How bats relocate in response to tree loss

How bats relocate in response to tree loss
In a recent Journal of Wildlife Management study, researchers examined the movement of a maternity colony of big brown bats as a response to naturally occurring tree loss. Credit: Brock Fenton

Identifying how groups of animals select where to live is important for understanding social dynamics and for management and conservation. In a recent Journal of Wildlife Management study, researchers examined the movement of a maternity colony of big brown bats as a response to naturally occurring tree loss.

The colony began moving to a new patch of forest approximately seven kilometers away when cumulative loss of trees, over three years, in the old patch reached 18%. Most bats roosted in the new patch by year four, when cumulative loss of roost trees reached 46%.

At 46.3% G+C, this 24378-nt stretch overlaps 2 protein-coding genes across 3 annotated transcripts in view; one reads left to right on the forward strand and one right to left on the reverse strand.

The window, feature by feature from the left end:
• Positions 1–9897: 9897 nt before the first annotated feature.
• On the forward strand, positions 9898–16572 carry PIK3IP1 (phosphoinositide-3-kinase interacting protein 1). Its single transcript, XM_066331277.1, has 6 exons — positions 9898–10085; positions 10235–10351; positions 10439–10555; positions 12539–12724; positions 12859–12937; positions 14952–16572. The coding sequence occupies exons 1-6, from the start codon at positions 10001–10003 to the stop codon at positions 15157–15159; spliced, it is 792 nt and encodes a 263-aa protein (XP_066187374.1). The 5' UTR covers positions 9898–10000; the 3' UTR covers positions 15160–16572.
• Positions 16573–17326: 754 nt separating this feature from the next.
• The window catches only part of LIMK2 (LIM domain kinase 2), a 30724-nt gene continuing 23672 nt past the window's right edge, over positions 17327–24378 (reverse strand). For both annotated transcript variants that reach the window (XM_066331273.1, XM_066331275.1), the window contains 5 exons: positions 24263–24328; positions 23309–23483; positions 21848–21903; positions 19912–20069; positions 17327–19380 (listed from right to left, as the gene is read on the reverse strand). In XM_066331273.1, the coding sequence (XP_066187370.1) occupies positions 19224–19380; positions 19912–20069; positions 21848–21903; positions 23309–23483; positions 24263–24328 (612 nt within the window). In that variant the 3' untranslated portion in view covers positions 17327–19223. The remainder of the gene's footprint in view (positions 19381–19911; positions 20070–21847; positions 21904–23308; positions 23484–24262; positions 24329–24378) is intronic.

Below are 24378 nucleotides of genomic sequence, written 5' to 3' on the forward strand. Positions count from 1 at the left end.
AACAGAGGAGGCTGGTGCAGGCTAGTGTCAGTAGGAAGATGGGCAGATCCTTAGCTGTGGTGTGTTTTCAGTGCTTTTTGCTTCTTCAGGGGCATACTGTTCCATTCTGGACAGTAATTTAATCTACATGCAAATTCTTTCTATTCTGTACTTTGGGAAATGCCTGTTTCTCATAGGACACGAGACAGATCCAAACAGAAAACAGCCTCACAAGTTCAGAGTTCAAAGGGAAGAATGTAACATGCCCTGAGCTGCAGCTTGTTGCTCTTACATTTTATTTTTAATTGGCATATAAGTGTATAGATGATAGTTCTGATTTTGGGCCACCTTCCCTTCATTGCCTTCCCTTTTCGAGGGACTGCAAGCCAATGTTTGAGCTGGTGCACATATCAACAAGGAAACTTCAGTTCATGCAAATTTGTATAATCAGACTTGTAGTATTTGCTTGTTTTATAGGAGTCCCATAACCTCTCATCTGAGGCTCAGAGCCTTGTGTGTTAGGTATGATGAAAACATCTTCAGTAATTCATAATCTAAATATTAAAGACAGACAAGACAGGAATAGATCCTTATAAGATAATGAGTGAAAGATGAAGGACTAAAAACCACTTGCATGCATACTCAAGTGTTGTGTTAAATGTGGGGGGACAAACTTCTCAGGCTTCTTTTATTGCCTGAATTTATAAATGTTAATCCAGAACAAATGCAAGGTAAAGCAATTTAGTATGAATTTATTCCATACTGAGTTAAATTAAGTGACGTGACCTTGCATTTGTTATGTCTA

The authors noted that to maintain high densities of suitable roost trees for bats,management plans must retain live and in multiple stages of growth and decay.

"This is the first time that the movement of bats in response to a natural loss of roost trees has been documented. Our work suggests that general patterns for how respond to loss of roost trees may exist across bat species and forest types," said lead author Kristin Bondo, MSc, Ph.D., of the University of Regina, in Canada.


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More information: Kristin J. Bondo et al, Bats relocate maternity colony after the natural loss of roost trees, The Journal of Wildlife Management (2019). DOI: 10.1002/jwmg.21751
Journal information: Journal of Wildlife Management

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Citation: How bats relocate in response to tree loss (2019, October 9) retrieved 8 December 2019 from https://phys.org/news/2019-10-relocate-response-tree-loss.html
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